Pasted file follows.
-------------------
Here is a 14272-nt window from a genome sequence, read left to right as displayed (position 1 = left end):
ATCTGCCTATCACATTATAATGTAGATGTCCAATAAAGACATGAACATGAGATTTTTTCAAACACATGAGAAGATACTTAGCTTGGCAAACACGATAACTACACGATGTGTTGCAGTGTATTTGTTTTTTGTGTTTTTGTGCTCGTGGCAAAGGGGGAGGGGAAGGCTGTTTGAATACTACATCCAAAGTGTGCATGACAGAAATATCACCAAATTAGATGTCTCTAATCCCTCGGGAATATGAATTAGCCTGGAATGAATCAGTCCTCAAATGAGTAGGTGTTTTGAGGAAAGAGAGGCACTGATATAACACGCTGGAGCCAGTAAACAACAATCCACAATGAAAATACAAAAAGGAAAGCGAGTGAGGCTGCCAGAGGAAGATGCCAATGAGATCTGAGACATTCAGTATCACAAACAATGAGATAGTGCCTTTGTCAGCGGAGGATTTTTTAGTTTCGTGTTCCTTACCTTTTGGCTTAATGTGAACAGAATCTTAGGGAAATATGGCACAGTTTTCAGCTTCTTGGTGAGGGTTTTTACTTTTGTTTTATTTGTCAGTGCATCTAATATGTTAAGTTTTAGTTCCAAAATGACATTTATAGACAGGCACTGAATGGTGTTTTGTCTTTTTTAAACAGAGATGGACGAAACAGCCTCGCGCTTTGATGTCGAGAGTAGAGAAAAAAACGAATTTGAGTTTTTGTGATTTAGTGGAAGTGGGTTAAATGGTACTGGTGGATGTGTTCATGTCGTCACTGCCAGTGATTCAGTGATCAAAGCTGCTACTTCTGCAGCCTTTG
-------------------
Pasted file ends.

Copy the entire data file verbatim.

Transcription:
Here is a 14272-nt window from a genome sequence, read left to right as displayed (position 1 = left end):
ATCTGCCTATCACATTATAATGTAGATGTCCAATAAAGACATGAACATGAGATTTTTTCAAACACATGAGAAGATACTTAGCTTGGCAAACACGATAACTACACGATGTGTTGCAGTGTATTTGTTTTTTGTGTTTTTGTGCTCGTGGCAAAGGGGGAGGGGAAGGCTGTTTGAATACTACATCCAAAGTGTGCATGACAGAAATATCACCAAATTAGATGTCTCTAATCCCTCGGGAATATGAATTAGCCTGGAATGAATCAGTCCTCAAATGAGTAGGTGTTTTGAGGAAAGAGAGGCACTGATATAACACGCTGGAGCCAGTAAACAACAATCCACAATGAAAATACAAAAAGGAAAGCGAGTGAGGCTGCCAGAGGAAGATGCCAATGAGATCTGAGACATTCAGTATCACAAACAATGAGATAGTGCCTTTGTCAGCGGAGGATTTTTTAGTTTCGTGTTCCTTACCTTTTGGCTTAATGTGAACAGAATCTTAGGGAAATATGGCACAGTTTTCAGCTTCTTGGTGAGGGTTTTTACTTTTGTTTTATTTGTCAGTGCATCTAATATGTTAAGTTTTAGTTCCAAAATGACATTTATAGACAGGCACTGAATGGTGTTTTGTCTTTTTTAAACAGAGATGGACGAAACAGCCTCGCGCTTTGATGTCGAGAGTAGAGAAAAAAACGAATTTGAGTTTTTGTGATTTAGTGGAAGTGGGTTAAATGGTACTGGTGGATGTGTTCATGTCGTCACTGCCAGTGATTCAGTGATCAAAGCTGCTACTTCTGCAGCCTTTG